Blackguard - "Profugus Mortis" review
Sometimes it just takes some tenacity and hardwork. Blackguard, a band formed in 2001 under the name Profugus Mortis, finally settles on a lineup and gets their album onto the streets. Profugus Mortis had released a handful of EP's and small collections of music, but never had they come upon one definitive idea. Enter their self-reinvention as Blackguard.
Formed in Montreal by drummer Justine Ethier, Blackguard exists at the four way intersection between cathedral fugues, the organ playing at a hockey game, the tongue-in-cheek attitude of Edguy and the ferocity of Children of Bodom. It is wholly none of those things, but takes pieces of all of them. It's keyboard-laden heavy metal that knows its limitations and embraces its nature.
Blackguard, in a strange twist for this genre of metal, seems to concede that they don't have a top-flight guitar player. They don't attempt to overdose on speed, and don't make a challenge to acts like Children of Bodom or Dragonforce. This is for the best, as ultimately, Blackguard would lose, and lose face in the attempt. Don't get me wrong, Kim Gosselin is plenty good, but they don't ask him to do alot, and he only rarely showcases something more than basic black metal ability.
So instead, Blackguard lean heavily on their keyboards, to great effect. This is what separates their sound and makes them unique from other black or so-called "folk" metal bands. Rather than use their keyboard as ambient fill, it often provides the base melody, and dictates the changes of the song. Ultimately, this leads to an almost surreal duel between Gosselin on guitar and Jonathan Lefrancois-Leduc on keyboard, as they play alternating parts on "Cinder." Which seriously, if I owned a hockey team, might be entrance music.
The usual blast beats are present, but are used to proper effect, rather than constant auditory battering. The sheer speed of them isn't the fastest, but they are properly placed and allow for the other instruments to flourish without dominating them. To that end, the production here is crisp, allowing each part its place. Best yet, the otherwise forgettable vocals (the singing is typical black metal fare,) are easily overlooked.
Lyrically however, the band seems to not take itself too seriously. Rather than the usual black metal despair and doom, this album is almost an ode to the concept of the highwayman, a journeying nomad who battles demons and vagrants. As a showcase, one of the first tracks is "This Round's on Me," which seems a tribute to buying mead for other hearty souls. As it is, the cover art for the album is tremendously fitting, a scene of 18th century pioneers drinking in a flying canoe and being chased by a demon. Honestly, given the music, the only thing that might have been better would be to depict Johann Sebastian Bach in a Canadiens uniform and beating a demon five hole for a game-winner. Which might be the most ludicrous sentence I've ever written.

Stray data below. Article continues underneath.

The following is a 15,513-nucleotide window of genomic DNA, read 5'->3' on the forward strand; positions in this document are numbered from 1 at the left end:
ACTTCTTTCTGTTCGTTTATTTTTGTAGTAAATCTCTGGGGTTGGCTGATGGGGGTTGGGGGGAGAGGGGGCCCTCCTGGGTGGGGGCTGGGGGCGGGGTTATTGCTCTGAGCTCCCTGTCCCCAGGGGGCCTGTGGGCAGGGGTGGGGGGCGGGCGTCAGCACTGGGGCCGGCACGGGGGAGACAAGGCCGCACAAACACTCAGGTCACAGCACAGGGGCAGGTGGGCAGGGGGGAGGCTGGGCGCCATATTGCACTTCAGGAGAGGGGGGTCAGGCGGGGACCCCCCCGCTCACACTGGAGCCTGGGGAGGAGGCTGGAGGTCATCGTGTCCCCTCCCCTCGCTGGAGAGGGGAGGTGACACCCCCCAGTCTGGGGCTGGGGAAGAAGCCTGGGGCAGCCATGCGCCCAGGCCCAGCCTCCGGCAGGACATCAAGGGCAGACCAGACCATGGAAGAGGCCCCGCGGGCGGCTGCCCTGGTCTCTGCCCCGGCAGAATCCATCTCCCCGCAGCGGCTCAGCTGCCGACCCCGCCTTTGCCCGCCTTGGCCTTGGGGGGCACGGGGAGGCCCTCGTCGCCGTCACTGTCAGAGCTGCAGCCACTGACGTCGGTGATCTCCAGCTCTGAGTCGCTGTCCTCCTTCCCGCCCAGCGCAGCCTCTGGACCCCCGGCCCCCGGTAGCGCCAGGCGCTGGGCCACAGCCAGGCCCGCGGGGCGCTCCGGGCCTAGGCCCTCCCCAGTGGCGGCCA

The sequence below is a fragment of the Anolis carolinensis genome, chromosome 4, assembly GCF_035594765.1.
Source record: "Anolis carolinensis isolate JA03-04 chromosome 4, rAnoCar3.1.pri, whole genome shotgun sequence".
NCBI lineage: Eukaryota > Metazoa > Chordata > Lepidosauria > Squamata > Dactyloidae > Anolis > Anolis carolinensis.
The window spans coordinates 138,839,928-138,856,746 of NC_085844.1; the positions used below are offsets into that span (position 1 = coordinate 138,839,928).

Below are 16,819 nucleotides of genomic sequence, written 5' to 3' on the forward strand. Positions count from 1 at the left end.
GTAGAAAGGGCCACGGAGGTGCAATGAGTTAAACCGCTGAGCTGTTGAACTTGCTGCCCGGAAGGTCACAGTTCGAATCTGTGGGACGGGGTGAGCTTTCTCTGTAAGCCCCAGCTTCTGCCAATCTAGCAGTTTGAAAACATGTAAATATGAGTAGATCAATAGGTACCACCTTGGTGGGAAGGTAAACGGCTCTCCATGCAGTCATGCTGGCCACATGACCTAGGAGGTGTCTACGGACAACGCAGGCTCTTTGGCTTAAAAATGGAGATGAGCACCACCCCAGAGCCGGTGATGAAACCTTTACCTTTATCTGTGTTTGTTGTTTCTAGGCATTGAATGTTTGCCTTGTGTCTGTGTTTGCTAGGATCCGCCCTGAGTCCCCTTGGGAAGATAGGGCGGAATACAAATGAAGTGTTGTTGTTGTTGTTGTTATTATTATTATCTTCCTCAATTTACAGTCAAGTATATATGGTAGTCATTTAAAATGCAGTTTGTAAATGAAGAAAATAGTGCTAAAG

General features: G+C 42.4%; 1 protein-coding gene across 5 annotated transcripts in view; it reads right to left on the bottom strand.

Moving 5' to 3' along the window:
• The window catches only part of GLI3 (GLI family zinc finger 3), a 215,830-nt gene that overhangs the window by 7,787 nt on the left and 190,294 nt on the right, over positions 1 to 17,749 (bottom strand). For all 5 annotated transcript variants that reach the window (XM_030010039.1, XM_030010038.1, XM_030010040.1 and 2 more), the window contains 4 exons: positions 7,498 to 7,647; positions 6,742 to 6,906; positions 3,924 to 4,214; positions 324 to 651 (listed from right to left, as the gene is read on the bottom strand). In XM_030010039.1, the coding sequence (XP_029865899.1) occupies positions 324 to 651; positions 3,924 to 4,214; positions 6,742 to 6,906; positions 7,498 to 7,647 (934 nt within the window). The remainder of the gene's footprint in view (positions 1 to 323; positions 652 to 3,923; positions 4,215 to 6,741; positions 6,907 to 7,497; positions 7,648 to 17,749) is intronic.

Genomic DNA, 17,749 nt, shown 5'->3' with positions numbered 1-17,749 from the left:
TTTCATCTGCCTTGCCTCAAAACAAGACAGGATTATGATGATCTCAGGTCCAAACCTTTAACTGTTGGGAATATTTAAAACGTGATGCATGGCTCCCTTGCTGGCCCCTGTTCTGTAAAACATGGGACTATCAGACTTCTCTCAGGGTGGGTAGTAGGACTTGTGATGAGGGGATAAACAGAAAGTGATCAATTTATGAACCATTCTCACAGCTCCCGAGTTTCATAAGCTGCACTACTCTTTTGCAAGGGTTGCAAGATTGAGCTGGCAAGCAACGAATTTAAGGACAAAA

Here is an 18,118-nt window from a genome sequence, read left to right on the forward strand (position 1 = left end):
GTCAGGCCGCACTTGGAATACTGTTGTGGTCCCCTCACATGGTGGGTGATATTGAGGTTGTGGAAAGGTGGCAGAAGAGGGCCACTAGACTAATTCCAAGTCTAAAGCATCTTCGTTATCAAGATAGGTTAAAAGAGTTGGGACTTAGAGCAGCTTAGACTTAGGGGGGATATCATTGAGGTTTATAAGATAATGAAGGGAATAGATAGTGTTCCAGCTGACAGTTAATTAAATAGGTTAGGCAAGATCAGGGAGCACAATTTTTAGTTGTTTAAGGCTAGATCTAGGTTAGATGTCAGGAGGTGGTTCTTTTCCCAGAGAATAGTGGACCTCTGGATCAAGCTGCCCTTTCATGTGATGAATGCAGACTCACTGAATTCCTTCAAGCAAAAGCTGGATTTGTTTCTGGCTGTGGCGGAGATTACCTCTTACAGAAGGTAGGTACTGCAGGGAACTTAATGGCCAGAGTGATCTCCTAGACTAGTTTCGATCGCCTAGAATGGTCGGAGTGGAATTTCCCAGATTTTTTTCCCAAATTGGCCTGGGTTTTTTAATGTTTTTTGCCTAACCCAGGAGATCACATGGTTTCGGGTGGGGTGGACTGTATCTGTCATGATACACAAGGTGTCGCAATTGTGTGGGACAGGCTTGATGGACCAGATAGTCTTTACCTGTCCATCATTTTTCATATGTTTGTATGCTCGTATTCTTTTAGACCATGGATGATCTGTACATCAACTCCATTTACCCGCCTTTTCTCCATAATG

It is rare that a song, especially in this sect of metal, gets caught in my head on the first listen. That was the case with my new song-of-the-minute, "In Time." This song catches my ear more than anything else on the album. I like the way it's constructed. The keyboard leads the way, but weaves in and out of the melody. It does have a long period in the middle that strays a bit, but comes back with a strong finish.
Really, the whole album is like that. There are a couple duds in the middle ("Allegiance" and "I Demon" are really nothing special,) but the album on the whole is very strong. Make no mistake, though. Despite the lack of auditory carnage so often seen in black metal, Blackguard is not a good gateway for non-metal fans to get in. It lacks the kind of accessability that would turn the ear of someone not familiar with it. If you're not a fan of the genre, this will do nothing to change your mind.
One of the odd points worth noting is that while "Profugus Mortis" shares many traits with so many Scandanavian black metal albums, it doesn't sound quite the same. There are influences that might be called classic French, or by extension, French Canadian. Whether or not you prefer the little twist is entirely subjective.
The only thing I worry about with Blackguard is the question of "what's next?" There may only be so much expansion that they're capable of, especially considering the long yarn of what it took for them to get one album with a noticeable release. In the meantime, if you're a fan of shamelessly over-the-top dramatic keyboard black metal (Eric, I'm definitely looking at you,) there's a lot to like here.